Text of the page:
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Nottingham Contemporary, Weekday Cross, Nottingham NG1 2GB

Denzil Forrester: Itchin & Scratchin

Denzil Forrester: Itchin & Scratchin, 2020. Installation view of Nottingham Contemporary.

Spanning the whole of Denzil Forrester’s career from ‘The Cave’ (1978) painted before the artist went to the Royal College of Art, up to works made in 2019 during a first trip to Jamaica, the movement and dynamism of Afro-Caribbean Dub-Reggae scenes with depictions of club nights, sound systems, house parties and Carnival remain the major subject of the work. Review by Piers Masterson

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Museum of Art of São Paulo Assis Chateaubriand, Avenida Paulista, 1578 / Casa de Vidro Lina Bo Bardi, Rua General Almério de Moura, 200, São Paulo, Brazil

Leonor Antunes: joints, voids and gaps

Installation image, Leonor Antunes: joints, voids and gaps

I didn’t immediately see Leonor Antunes’s works at Lina Bo Bardi’s ‘Casa de Vidro’ (Glass House), which is to say, I saw them without apprehending them to be out of place. The tortuous steel, twisting in controlled but vital serpentines against the dense green vegetation that rushes in through the porous windows, could have merely been part of the eclectic collection of objects dotted around Bo Bardi’s living room. Ultimately, their undulating verticality - an enduring trademark of Antunes’s sculptural practice - gave them away. Review by Inês Geraldes Cardoso

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The Modern Institute, 14-20 Osborne St, Glasgow G1 5QN

Marco Giordano: To Disturb Somnolent Birds

Dopey Birds

At the threshold of consciousness and sleep, nineteen resin sculptures lit by LED rest on a wooden bench, marking the entry into Marco Giordano’s reverie. Eerie whispers fill the gallery, transporting visitors to continents far away, into a dream-like state. Time is suspended by an ethereal soundtrack; a lullaby calling to “sing or sink” reverberates across the gallery space. Review by Elaine Y.J Zheng

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Upfor Gallery, 929 NW Flanders St, Portland, OR 97209, United States

Danielle Roney: Frequencies of Opacity

Danielle Roney: Frequencies of Opacity, Upfor Gallery

Blinking LED lights on the half-moon steel curves of ‘Strata Series: Zero’ and ‘Strata Series: Zero_One’ (both 2020) ascend and descend, irradiating the forms suspended from the ceiling and resting precariously on the floor. They illuminate the voices of migrants. Danielle Roney’s exhibition at Upfor Gallery, ‘Frequencies of Opacity’, imagines how migrants, violently labelled as illegal, could clandestinely occupy institutions and perhaps create renewed borderlands through technology. Review by Laurel V. McLaughlin

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Hauser & Wirth, 23 Savile Row, London W1S 2ET

Alina Szapocznikow: To Exalt the Ephemeral

Autoportrait (Self-portrait), 1971, Plaster

Nearly fifty years after her death, the restlessly experimental oeuvre of Alina Szapocznikow remains unresolved work; a highly significant, even foundational, figure in the history of twentieth-century Polish art, yet her legacy remains elusive to an audience that may be encountering her for the first time. Sitting uneasily between Surrealism, Nouveau Réalisme and Pop Art, her provocative body of work shifted considerably from a classical figurative manner to one more impermanent, sexualised and haunting. Review by Matthew Cheale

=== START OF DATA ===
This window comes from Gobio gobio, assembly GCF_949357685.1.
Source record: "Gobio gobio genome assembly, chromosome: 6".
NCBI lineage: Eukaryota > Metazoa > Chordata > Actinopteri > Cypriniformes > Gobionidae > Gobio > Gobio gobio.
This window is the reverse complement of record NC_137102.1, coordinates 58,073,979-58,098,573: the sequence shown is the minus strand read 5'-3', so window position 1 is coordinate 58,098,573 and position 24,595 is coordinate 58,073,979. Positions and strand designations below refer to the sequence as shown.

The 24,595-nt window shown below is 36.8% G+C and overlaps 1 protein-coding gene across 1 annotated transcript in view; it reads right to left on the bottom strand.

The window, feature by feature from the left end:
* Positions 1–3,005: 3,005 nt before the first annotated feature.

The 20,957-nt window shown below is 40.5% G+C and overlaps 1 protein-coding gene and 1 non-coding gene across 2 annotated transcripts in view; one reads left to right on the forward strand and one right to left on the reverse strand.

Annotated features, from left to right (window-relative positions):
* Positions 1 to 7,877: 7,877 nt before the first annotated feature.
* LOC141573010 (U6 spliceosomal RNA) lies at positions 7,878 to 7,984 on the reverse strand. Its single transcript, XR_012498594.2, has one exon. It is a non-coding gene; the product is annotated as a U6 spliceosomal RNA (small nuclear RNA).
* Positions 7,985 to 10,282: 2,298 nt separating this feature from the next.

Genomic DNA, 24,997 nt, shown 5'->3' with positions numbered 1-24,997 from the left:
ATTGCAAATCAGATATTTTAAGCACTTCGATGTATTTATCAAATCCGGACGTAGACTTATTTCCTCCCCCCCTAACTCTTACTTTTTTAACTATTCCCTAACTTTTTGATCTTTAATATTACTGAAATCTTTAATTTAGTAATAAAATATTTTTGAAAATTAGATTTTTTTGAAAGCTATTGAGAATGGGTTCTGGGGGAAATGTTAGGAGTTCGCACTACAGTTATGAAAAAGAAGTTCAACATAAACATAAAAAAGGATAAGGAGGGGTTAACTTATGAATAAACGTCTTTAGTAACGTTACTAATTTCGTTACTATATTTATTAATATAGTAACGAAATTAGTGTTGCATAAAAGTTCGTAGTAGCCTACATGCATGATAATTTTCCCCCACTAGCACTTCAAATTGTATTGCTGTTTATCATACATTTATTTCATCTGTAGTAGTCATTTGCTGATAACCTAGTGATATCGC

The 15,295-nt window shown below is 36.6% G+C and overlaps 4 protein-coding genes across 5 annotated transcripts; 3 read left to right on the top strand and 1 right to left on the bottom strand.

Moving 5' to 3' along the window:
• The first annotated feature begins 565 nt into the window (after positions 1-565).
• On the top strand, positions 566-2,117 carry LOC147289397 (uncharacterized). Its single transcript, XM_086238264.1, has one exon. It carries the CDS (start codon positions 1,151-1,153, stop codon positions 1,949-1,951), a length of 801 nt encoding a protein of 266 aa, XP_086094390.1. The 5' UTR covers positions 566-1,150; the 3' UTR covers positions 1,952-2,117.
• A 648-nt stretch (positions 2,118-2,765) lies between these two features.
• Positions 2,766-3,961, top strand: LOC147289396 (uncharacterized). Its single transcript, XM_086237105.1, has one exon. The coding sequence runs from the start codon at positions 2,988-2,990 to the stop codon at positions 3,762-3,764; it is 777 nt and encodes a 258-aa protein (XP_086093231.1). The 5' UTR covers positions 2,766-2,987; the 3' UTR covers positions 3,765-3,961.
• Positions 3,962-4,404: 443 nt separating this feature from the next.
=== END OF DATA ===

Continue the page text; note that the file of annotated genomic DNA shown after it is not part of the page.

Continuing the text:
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Simon Lee Gallery, 12 Berkeley Street, London W1J 8DT

Donna Huanca: Wet Slit

Donna Huanca: Wet Slit, Simon Lee Gallery London, installation view

Donna Huanca’s ‘Wet Slit’ at Simon Lee Gallery provides a bodily experience of her work. Like the ice sculpture encasing Klein blue hair, only present for the show’s inaugural weekend as it shed water to nothing, we are encased by the exhibition in its evolving sounds and smells, moving beyond the visual. The sound of water dripping and splashing, a glass occasionally smashing, plays on loop. Review by Tess Charnley

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Modern Art Oxford, 30 Pembroke Street, Oxford OX1 1BP

Johanna Unzueta: Tools for Life

Johanna Unzueta: Tools for Life

Anthropologists have long believed that the use and development of tools has played a key role in the evolution of humankind. Tools and their mechanisation have contributed to the advancement of agriculture, industrialisation and modernisation. Over the last two decades, New York-based, Chilean-born artist Johanna Unzueta has explored the impact of these technological advancements on labour and the human condition, particularly in relation to nature. Her new exhibition ‘Tools for Life’, at Modern Art Oxford (temporarily closed), brings together a body of work composed of large-scale felt sculptures, wearable garments, a Super-8 film shot in a Chilean textile factory, a wall mural and a selection of free-standing geometric drawings. Review by Alex White